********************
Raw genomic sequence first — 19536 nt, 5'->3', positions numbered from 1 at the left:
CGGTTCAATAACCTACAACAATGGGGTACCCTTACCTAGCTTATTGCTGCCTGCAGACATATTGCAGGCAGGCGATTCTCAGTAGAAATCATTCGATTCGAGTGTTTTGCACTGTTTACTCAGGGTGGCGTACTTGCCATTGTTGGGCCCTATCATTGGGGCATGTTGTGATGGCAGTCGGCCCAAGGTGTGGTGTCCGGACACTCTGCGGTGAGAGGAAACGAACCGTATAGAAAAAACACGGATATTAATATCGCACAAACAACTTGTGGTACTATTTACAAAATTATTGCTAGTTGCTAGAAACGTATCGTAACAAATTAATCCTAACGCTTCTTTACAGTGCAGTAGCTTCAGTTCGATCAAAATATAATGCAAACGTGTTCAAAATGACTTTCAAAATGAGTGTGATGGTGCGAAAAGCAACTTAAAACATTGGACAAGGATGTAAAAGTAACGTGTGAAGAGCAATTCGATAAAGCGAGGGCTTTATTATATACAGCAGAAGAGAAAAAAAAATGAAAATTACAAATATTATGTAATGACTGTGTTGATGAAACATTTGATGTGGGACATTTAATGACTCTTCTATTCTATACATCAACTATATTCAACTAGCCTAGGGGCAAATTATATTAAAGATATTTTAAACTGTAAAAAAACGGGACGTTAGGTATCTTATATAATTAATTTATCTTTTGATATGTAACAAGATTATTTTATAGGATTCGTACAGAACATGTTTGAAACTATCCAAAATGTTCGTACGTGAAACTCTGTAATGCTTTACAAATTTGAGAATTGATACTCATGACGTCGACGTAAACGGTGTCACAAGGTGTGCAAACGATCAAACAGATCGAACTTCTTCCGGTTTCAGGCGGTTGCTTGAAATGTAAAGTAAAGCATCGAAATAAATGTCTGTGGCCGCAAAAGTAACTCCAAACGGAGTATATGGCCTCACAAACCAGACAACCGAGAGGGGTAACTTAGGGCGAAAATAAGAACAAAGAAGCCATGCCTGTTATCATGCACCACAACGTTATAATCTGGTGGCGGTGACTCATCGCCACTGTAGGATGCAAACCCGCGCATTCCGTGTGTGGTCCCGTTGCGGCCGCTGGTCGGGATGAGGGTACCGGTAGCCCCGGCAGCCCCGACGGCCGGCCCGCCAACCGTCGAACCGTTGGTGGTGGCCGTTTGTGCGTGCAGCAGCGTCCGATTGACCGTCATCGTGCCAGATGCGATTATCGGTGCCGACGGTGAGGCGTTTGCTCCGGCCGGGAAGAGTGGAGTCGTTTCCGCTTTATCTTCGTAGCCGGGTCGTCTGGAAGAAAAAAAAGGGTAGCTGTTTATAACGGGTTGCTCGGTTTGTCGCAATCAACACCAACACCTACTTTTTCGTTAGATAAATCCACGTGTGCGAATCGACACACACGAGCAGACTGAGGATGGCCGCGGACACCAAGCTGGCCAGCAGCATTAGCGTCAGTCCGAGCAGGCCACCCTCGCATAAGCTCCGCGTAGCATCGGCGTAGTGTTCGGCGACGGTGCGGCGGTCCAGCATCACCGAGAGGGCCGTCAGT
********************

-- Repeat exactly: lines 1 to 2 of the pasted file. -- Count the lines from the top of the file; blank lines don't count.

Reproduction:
Raw genomic sequence first — 19536 nt, 5'->3', positions numbered from 1 at the left:
CGGTTCAATAACCTACAACAATGGGGTACCCTTACCTAGCTTATTGCTGCCTGCAGACATATTGCAGGCAGGCGATTCTCAGTAGAAATCATTCGATTCGAGTGTTTTGCACTGTTTACTCAGGGTGGCGTACTTGCCATTGTTGGGCCCTATCATTGGGGCATGTTGTGATGGCAGTCGGCCCAAGGTGTGGTGTCCGGACACTCTGCGGTGAGAGGAAACGAACCGTATAGAAAAAACACGGATATTAATATCGCACAAACAACTTGTGGTACTATTTACAAAATTATTGCTAGTTGCTAGAAACGTATCGTAACAAATTAATCCTAACGCTTCTTTACAGTGCAGTAGCTTCAGTTCGATCAAAATATAATGCAAACGTGTTCAAAATGACTTTCAAAATGAGTGTGATGGTGCGAAAAGCAACTTAAAACATTGGACAAGGATGTAAAAGTAACGTGTGAAGAGCAATTCGATAAAGCGAGGGCTTTATTATATACAGCAGAAGAGAAAAAAAAATGAAAATTACAAATATTATGTAATGACTGTGTTGATGAAACATTTGATGTGGGACATTTAATGACTCTTCTATTCTATACATCAACTATATTCAACTAGCCTAGGGGCAAATTATATTAAAGATATTTTAAACTGTAAAAAAACGGGACGTTAGGTATCTTATATAATTAATTTATCTTTTGATATGTAACAAGATTATTTTATAGGATTCGTACAGAACATGTTTGAAACTATCCAAAATGTTCGTACGTGAAACTCTGTAATGCTTTACAAATTTGAGAATTGATACTCATGACGTCGACGTAAACGGTGTCACAAGGTGTGCAAACGATCAAACAGATCGAACTTCTTCCGGTTTCAGGCGGTTGCTTGAAATGTAAAGTAAAGCATCGAAATAAATGTCTGTGGCCGCAAAAGTAACTCCAAACGGAGTATATGGCCTCACAAACCAGACAACCGAGAGGGGTAACTTAGGGCGAAAATAAGAACAAAGAAGCCATGCCTGTTATCATGCACCACAACGTTATAATCTGGTGGCGGTGACTCATCGCCACTGTAGGATGCAAACCCGCGCATTCCGTGTGTGGTCCCGTTGCGGCCGCTGGTCGGGATGAGGGTACCGGTAGCCCCGGCAGCCCCGACGGCCGGCCCGCCAACCGTCGAACCGTTGGTGGTGGCCGTTTGTGCGTGCAGCAGCGTCCGATTGACCGTCATCGTGCCAGATGCGATTATCGGTGCCGACGGTGAGGCGTTTGCTCCGGCCGGGAAGAGTGGAGTCGTTTCCGCTTTATCTTCGTAGCCGGGTCGTCTGGAAGAAAAAAAAGGGTAGCTGTTTATAACGGGTTGCTCGGTTTGTCGCAATCAACACCAACACCTACTTTTTCGTTAGATAAATCCACGTGTGCGAATCGACACACACGAGCAGACTGAGGATGGCCGCGGACACCAAGCTGGCCAGCAGCATTAGCGTCAGTCCGAGCAGGCCACCCTCGCATAAGCTCCGCGTAGCATCGGCGTAGTGTTCGGCGACGGTGCGGCGGTCCAGCATCACCGAGAGGGCCGTCAGT